10 things doomed to go the way of the dinosaur.”
That list included pennies, business cards, phone books, newspapers and the U.S. Postal Service, among other things.
As I said at the time, some of these things will be stubbornly persistent but the future is clear. It may take many years, but they are destined to fade away.
Seriously, why does the U.S. still have pennies and phone books?
Comedian John Oliver joined the movement to eliminate the penny in a funny segment on his HBO show “Last Week Tonight” in November.
What follows is a list of 10 commonplace things that are disappearing.
1. Music CDs
Rapper Kanye West recently announced that he no longer plans to put out music on CDs.
Music sales on physical media, including CDs, have been on a long decline. First, digital downloads (Apple iTunes) took a bite out of physical media sales. Now streaming services (Spotify, Apple Music, etc.) are causing declines in both physical media and digital downloads.
You need look no further than the shrinking CD section at Best Buy stores to see what’s happening to music sales.
Years ago when people met a celebrity, they’d want to get his or her autograph. Today, selfies are the memento of choice.
Singer Taylor Swift noted in 2014 that autographs became “obsolete” after Apple came out with the first iPhone with a front-facing camera. That was the iPhone 4, released in June 2010.
3. Journalism schools
The declining newspaper industry and resulting job losses have spurred many universities to morph their journalism schools into media and marketing schools. Some universities (such as Emory and the University of Colorado) have dropped their journalism programs.
4. Alarm clocks
In the smartphone age, who needs an alarm clock anymore? It’s certainly a heck of a lot easier to set an alarm on a smartphone than a clock radio.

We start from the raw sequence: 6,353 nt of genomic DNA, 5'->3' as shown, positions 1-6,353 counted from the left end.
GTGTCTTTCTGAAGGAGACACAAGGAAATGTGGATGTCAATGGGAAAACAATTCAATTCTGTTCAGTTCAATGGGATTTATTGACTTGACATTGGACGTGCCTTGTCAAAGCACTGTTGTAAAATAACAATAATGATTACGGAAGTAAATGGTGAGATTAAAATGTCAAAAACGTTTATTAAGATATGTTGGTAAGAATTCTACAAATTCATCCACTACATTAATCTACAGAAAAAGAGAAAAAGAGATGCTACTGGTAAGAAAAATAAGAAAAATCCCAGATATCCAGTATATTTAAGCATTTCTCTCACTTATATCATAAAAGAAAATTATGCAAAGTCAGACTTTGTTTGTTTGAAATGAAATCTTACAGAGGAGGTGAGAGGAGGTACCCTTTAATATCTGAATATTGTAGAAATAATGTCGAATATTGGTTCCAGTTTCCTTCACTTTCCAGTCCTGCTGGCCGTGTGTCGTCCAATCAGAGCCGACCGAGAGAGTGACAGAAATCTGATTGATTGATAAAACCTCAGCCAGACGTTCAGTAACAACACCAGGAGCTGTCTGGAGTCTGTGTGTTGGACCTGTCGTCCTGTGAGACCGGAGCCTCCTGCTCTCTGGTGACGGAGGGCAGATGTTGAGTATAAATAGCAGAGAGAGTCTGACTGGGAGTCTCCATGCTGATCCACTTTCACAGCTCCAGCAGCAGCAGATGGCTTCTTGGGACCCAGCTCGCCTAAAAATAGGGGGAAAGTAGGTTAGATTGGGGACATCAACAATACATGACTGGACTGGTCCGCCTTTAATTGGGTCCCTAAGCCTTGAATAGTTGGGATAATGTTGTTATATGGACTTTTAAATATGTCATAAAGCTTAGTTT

Smartphones also have replaced separate cameras, GPS navigation devices and other gadgets.
5. Cursive handwriting
Kids aren’t taught cursive handwriting in school anymore. So they have a tough time reading cards and letters sent by their grandparents. Typing is much more important. About the only thing they’ll write in cursive is their signature.
Postcards are fading away along with letters sent via the U.S. Postal Service. Why send a postcard on vacation when you can instantly send a photo via text or post it on social media?
Meanwhile, the U.S. Postal Service continues to decline in relevance. (See “The Postal Service Is Delivering Itself Into Bankruptcy, Audit Shows.”)
The rise of cellphones has done away with the need for payphones and phone booths. New York City is replacing phone booths with free Wi-Fi stations and information kiosks.
8. Appointment books
I’m stubbornly holding on to my weekly at-a-glance schedule book. But a lot of people have switched to online schedules using Microsoft Outlook and other programs. I just like using paper schedule books for writing work and personal notes and appointments. But the tide has clearly turned in favor of electronic calendars.
9. TV Guide magazine
How is TV Guide magazine still around? TV Guide was created at a time when television shows were scheduled. In the on-demand video streaming world, you don’t need a grid schedule of what’s on. Also, with program information available online, a weekly printed magazine seems archaic.
Many cars already have replaced keys with keyless ignition systems. These wireless push-to-start systems use small battery-powered fobs you can leave in your pocket. Smartphones with near-field communication (NFC) technology are starting to replace hotel room keys and cards and could one day be used with cars and home door locks as well.
Photo: Music compact discs. (Photo by Flickr user m01229)